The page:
Second, for addressing any extenuating circumstances: As with the school's other optional question, do not put an obvious essay for another school here. If you read the above, it should be clear enough that this is the place to explain anything negative or potentially negative in your background. If you have no explanation for something negative, don't bother writing about it. For example if your GPA is 2.9 and you have no good explanation for why it is 2.9, don't bother writing something that looks like a lame excuse. This is more likely to hurt than help you. In the same vein, don't waste the committee's time telling them that your GMAT is a much better indicator than your GPA (the opposite is also true). They have heard it before and they will look at both scores and can draw their own conclusions without you stating the obvious. That said, if you have a good explanation for a bad GPA, you should most certainly write about it. In addition to GMAT/GRE, TOEFL, and GPA problems, other possible topics include issues related to recommendations, serious gaps in your resume, concerns related to a near total lack of extracurricular activities, and  major issues in your personal/professional life that you really think the admissions office needs to know about.

 

Best of luck with your Wharton application for the Class of 2024!

-Adam Markus

Chicago Booth 2021-2022 MBA Application Essays

 This post is on the University of Chicago Booth's MBA application essays for 2021-2022 admission to the Class of 2024. The University of Chicago is a very intellectually serious place.  Booth reflects that culture. Not everyone who goes there is an intellectual, but most are quite smart.  Your objective is to show you understand yourself, understand what you want to do in the future, and understand why Booth is right school for you.  You can find testimonials from my 59 clients admitted to Booth here.

 

Overview: Booth is, like the University of Chicago as whole, a school that values intelligence and independence. Many consider the University of Chicago to be the single most academically rigorous school in the US (even compared to Harvard, Stanford, Yale, and MIT).  Beyond its reputation in finance and economics, it is strong in analytics (including quantitative marketing, which it has long been dominant in) and entrepreneurship. Regarding entrepreneurship, the school is extremely well resourced. Most students live in downtown Chicago in the same buildings and commute to Hyde Park. Beyond taking classes on campus in Hyde Park, they can also take the same exact classes downtown with evening MBA program students, which is unique amongst the M7.

 
 
START WITH YOUR GOALS
To get into Booth it is critical that you know what your future goals are, can state them simply in the application form and elaborate as necessary in Essay 1. Given that it is impossible to effectively explain why you want to go to Booth without knowing what your goals are, starting with this part is critical. In general, for any application, starting with the goals always makes sense because what you say in it will impact what you say elsewhere. After all, you want to show how other aspects of who you are will support your goals.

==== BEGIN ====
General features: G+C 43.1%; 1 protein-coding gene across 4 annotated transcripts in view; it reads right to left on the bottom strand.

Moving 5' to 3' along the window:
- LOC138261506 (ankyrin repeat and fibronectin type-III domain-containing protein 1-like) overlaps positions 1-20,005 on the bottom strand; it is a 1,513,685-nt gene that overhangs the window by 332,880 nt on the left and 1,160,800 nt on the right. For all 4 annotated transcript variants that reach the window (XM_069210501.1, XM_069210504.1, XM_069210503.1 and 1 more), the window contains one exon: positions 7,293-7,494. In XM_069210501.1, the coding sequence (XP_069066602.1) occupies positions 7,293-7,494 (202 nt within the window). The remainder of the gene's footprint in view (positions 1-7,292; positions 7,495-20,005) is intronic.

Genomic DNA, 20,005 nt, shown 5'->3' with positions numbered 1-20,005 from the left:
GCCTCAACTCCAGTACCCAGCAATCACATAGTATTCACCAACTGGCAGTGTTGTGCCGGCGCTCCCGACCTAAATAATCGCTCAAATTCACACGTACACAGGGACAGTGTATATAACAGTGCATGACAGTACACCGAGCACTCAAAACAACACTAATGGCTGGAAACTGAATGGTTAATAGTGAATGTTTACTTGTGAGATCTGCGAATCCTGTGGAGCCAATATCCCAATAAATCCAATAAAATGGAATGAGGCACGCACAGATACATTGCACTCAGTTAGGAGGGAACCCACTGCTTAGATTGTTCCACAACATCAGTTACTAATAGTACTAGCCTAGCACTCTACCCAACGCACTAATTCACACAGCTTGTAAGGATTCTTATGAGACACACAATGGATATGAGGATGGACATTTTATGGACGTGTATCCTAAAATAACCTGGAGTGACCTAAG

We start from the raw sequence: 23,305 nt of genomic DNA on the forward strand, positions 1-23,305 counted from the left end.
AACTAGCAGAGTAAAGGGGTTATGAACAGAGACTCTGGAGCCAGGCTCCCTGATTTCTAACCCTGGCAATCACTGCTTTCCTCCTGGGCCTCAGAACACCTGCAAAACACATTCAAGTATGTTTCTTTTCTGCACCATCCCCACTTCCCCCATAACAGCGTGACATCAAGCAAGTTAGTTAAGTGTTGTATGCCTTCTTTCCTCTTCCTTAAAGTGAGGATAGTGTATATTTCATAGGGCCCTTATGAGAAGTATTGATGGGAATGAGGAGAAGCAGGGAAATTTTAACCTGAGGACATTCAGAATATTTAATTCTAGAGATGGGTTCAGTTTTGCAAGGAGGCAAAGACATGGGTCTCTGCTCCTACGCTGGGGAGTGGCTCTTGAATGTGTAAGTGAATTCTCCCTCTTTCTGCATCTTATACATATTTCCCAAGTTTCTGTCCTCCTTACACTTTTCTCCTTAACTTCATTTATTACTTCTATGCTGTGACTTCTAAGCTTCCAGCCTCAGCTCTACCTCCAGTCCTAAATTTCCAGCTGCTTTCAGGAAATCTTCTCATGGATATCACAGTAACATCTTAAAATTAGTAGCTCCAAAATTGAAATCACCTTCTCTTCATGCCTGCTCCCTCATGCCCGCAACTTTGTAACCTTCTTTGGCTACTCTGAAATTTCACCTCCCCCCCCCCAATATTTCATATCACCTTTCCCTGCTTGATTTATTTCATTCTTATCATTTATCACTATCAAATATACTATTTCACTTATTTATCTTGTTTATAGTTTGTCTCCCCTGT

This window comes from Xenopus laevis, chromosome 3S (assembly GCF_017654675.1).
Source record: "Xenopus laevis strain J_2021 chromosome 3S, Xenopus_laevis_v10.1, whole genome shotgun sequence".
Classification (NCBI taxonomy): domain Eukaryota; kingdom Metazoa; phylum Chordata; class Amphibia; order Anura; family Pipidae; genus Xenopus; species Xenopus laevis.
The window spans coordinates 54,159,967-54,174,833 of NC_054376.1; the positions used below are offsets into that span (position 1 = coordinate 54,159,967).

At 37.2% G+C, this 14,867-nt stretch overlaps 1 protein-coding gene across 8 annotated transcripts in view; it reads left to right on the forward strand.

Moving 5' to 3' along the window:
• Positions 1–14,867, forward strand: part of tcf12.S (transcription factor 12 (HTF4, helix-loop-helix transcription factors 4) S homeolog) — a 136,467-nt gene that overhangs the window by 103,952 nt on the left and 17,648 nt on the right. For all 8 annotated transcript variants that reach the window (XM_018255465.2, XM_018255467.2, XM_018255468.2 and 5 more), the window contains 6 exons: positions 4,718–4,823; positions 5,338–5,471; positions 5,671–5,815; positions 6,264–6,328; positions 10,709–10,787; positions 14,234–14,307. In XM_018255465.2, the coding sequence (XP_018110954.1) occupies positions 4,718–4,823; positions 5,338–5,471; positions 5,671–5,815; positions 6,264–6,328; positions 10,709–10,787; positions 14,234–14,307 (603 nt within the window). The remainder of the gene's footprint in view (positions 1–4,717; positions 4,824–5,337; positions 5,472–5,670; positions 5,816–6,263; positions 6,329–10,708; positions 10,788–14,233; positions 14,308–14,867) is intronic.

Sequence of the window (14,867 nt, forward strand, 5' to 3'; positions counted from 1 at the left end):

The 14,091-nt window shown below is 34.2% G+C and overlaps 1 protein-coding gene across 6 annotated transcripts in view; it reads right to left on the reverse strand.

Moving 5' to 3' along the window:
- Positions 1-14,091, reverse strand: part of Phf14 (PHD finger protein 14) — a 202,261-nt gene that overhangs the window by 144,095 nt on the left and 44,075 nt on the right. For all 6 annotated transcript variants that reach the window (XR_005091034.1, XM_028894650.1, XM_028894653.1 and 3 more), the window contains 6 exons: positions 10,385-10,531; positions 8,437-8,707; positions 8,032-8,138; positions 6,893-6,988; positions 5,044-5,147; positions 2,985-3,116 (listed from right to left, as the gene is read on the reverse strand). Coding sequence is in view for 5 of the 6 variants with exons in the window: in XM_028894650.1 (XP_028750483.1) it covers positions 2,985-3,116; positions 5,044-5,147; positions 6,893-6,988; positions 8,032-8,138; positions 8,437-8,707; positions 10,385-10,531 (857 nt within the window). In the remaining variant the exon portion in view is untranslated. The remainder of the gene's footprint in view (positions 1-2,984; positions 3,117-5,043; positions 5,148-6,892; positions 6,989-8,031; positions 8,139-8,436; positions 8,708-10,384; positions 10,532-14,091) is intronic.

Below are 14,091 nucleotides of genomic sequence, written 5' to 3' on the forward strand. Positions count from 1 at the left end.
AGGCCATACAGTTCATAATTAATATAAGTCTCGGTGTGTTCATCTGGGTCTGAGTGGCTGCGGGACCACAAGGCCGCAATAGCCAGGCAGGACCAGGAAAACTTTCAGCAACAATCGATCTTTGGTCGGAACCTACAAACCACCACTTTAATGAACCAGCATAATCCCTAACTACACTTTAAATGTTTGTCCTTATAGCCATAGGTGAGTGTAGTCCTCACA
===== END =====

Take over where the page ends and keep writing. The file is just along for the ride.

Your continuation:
For detailed discussion and analysis of goals, please see my posts Columbia Business School and/or Stanford.

The Booth app form contains short questions related to goals:

What is your immediate post-MBA career goal? (250 characters)

What is your long-term post-MBA career goal? (250 characters)

-In the two short answer questions state your goals as clearly possible. You can fully leverage the essay to explain your motivations in depth and elaborate further on such details as potential employers for your immediate goal.

Immediate (Short-term)

  • Be clear on your industry and job function.
  • Provide specific examples of potential employers.

Long-term:

Be ambitious!

Think about your wider impact beyond a short-term post-MBA role.

 
For more about writing goals that are both ambitious and visionary, see here.
 
The Essays
 
Keep the guidelines for Booth's two required essays in mind:

Response Guidelines:

  • Length:There is no maximum length, only a 250 word minimum. We trust that you will use your best judgment in determining how long your submission should be, but we recommend that you think strategically about how to best allocate the space.

Adam's Comment:  My admitted clients typically write from 500-800 words for each essay.

  • Acceptable Formats: Submissions must be entered into the text box provided in the application

Adam's Comment:  With text boxes, use simple formatting. For example, you can't put anything in italics or bold.

 

 

 Essay 1: How will the Booth MBA help you achieve your immediate and long-term post-MBA career goals? (250-word minimum)

If you have already written Essay 1 for Wharton (links to my essay analysis), the goals essay and CBS fit essay for Columbia and/or Essay B for Stanford, answering Booth's question should be easy because you will be making the same and/or similar kind of argument.  For those whose first school is Booth or who have written a "Why MBA/What your goals?" essay before,  read my blog posts cited above.

 

Why Booth?

  • You need to explain to Booth what your professional objectives and learning needs are.  As I discuss in my CBS, Stanford, and Wharton posts, you need to explain what your learning needs are. Refer to the links above for further discussion of this issue.